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Bk VIII:547-610 Acheloüs tells Theseus and his friends of Perimele.

Meanwhile, Theseus, having played his part in the united effort, turned back towards Athens, Tritonia's city, where Erectheus once ruled. But the River Acheloüs, swollen with rain, blocked his immediate path, and stalled his journey. "Come under my roof, famous scion of Cecrops," the river-god said, "and do not commit yourself to my devouring waters. They are liable to carry solid tree-trunks along, in their roaring, and roll great boulders over on their sides. I have seen whole byres, near the bank, swept away, with all their livestock: and neither the cattle's strength nor the horses' speed was of any use. Many a strong man has been lost in the whirling vortices, when the torrent was loosed, after mountain snows. You will be safer to stay till my river runs in its normal channel, when its bed holds only a slender stream."
Aegeus's son nodded, and replied: "I will make use of your house, and your counsel, Acheloüs." And so he did. He entered the dark building, made of spongy pumice, and rough tufa. The floor was moist with soft moss, and the ceiling banded with freshwater mussel and oyster shells.

Now Hyperion, the sun, had measured out two thirds of his path of light, when Theseus and his companions of the hunt seated themselves on couches. Here was Pirithoüs, Ixion's son, and there, Lelex, Troezen's hero, his temples already streaked with thinning grey hair, and there were others whom the Acarnanian river-god, greatly delighted to have such a guest, judged worthy of equal honour. Quickly the barefoot nymphs set out dishes of food on the nearby tables, and when they had been cleared again, poured wine in jewelled cups. Then the greatest of heroes looking out over the waters below, asked: "What is that place?" (He pointed with his finger.) "Tell me what name the island has, though it seems more than an island!"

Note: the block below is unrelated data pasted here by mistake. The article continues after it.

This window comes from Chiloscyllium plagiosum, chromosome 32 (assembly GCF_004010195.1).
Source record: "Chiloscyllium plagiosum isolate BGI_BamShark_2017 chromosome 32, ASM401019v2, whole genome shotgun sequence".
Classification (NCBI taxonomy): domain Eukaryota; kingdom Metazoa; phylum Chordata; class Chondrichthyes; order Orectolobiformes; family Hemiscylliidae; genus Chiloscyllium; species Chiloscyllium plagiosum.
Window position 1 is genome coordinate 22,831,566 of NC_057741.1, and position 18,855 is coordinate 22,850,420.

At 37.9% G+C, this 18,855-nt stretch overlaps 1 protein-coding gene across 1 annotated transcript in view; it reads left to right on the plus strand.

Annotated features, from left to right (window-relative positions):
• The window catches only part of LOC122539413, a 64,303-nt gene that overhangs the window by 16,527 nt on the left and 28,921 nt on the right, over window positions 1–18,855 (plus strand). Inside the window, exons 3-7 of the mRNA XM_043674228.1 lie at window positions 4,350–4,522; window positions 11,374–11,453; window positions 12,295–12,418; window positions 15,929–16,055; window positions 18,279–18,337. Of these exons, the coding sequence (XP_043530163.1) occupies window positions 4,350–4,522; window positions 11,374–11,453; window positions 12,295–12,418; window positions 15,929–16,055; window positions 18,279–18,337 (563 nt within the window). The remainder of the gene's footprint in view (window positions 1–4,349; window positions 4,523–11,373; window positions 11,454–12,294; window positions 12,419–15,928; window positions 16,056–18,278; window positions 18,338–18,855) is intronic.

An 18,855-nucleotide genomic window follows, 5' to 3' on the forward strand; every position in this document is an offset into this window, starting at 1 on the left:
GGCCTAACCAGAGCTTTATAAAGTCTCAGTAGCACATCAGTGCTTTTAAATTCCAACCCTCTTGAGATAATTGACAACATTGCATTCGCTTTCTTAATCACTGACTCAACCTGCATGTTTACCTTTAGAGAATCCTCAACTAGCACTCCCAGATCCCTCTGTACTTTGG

The river-god replied, "What you see is not one island: five pieces of land lie together, but the distance conceals their distinctiveness. This will make you less astonished at what Diana did to Calydon when she was slighted. Those islands were once nymphs, who, though they had slaughtered ten bullocks and invited the rural gods to the festival, forgot me as they led the festal dance. I swelled with anger, as fierce as when my flood is at its fullest, and terrible in wind and wave, I tore forest from forest and field from field, and swept the nymphs, who then, at last, remembered me, along with the place they trod, into the sea. There the ocean and my waters separated what had been continuous ground, and split it into as many parts as you see islands, the Echinades, there in the midst of the waves.

But as you can see for yourself, far off, far off one island vanishes, dear to me: the sailors call it Perimele. I loved her and stole her virginity. At which her father, unable to accept it, threw his daughter from the cliffs into the deep, intending to destroy her. I caught her, and holding her as she swam, I cried: 'O God of the Trident, to whom rule over the restless waves, closest to earth, fell by lot, give your aid I beg, and grant a place to one whom a father's anger drowns, or allow her to be that place herself!' While I spoke, new earth clasped her body, as she swam, and a solid island rose, round her changed limbs.
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